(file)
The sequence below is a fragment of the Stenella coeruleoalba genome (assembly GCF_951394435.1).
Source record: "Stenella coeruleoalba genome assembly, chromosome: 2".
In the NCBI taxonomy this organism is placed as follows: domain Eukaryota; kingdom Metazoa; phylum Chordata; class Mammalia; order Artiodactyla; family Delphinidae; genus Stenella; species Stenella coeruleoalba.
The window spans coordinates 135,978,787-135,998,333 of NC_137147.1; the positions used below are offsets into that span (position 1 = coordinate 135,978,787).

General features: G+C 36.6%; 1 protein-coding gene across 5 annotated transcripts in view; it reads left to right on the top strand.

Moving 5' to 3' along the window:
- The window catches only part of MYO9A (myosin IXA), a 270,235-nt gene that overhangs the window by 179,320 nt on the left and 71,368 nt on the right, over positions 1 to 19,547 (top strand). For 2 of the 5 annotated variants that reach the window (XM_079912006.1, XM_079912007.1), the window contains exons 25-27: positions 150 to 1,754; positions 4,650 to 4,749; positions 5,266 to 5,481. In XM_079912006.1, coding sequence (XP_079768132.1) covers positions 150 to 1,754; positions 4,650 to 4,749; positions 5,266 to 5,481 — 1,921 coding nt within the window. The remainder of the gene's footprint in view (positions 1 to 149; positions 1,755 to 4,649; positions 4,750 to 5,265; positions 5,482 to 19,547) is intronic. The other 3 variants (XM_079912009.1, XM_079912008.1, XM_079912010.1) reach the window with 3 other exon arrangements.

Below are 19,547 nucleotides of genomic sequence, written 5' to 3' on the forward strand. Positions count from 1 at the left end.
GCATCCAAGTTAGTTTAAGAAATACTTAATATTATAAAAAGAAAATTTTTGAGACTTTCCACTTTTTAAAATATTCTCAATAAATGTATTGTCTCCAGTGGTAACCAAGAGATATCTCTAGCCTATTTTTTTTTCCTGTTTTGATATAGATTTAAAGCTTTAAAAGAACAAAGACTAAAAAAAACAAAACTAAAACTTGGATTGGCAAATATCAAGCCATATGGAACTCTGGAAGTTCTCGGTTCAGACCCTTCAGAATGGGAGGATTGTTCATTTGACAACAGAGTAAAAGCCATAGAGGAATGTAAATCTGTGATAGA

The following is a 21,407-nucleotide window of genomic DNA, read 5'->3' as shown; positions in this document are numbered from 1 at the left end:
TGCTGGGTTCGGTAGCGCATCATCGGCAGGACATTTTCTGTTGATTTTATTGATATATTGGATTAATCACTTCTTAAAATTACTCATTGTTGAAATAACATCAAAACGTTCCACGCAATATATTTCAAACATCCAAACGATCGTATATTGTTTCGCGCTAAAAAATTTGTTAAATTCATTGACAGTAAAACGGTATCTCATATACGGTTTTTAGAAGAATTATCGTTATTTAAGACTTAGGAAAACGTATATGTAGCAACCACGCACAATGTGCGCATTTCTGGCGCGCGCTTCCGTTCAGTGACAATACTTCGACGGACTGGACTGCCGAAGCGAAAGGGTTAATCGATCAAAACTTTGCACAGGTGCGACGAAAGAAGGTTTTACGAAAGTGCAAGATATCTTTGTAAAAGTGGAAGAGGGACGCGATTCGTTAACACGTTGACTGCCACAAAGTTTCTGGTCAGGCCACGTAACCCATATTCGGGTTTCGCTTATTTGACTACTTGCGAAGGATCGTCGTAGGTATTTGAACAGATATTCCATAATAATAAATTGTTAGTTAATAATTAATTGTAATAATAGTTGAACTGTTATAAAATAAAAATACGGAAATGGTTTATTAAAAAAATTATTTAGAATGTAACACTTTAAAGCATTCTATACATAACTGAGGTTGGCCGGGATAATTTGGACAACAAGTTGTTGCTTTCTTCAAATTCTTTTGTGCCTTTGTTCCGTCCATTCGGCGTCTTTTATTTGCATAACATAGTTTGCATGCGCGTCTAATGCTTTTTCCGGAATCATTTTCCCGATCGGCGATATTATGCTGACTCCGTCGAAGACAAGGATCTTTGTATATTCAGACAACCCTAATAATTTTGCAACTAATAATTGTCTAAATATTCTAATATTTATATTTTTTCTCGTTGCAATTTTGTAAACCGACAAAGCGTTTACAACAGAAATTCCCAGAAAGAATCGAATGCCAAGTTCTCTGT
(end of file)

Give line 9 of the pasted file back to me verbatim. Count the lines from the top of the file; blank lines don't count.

GCATCCAAGTTAGTTTAAGAAATACTTAATATTATAAAAAGAAAATTTTTGAGACTTTCCACTTTTTAAAATATTCTCAATAAATGTATTGTCTCCAGTGGTAACCAAGAGATATCTCTAGCCTATTTTTTTTTCCTGTTTTGATATAGATTTAAAGCTTTAAAAGAACAAAGACTAAAAAAAACAAAACTAAAACTTGGATTGGCAAATATCAAGCCATATGGAACTCTGGAAGTTCTCGGTTCAGACCCTTCAGAATGGGAGGATTGTTCATTTGACAACAGAGTAAAAGCCATAGAGGAATGTAAATCTGTGATAGA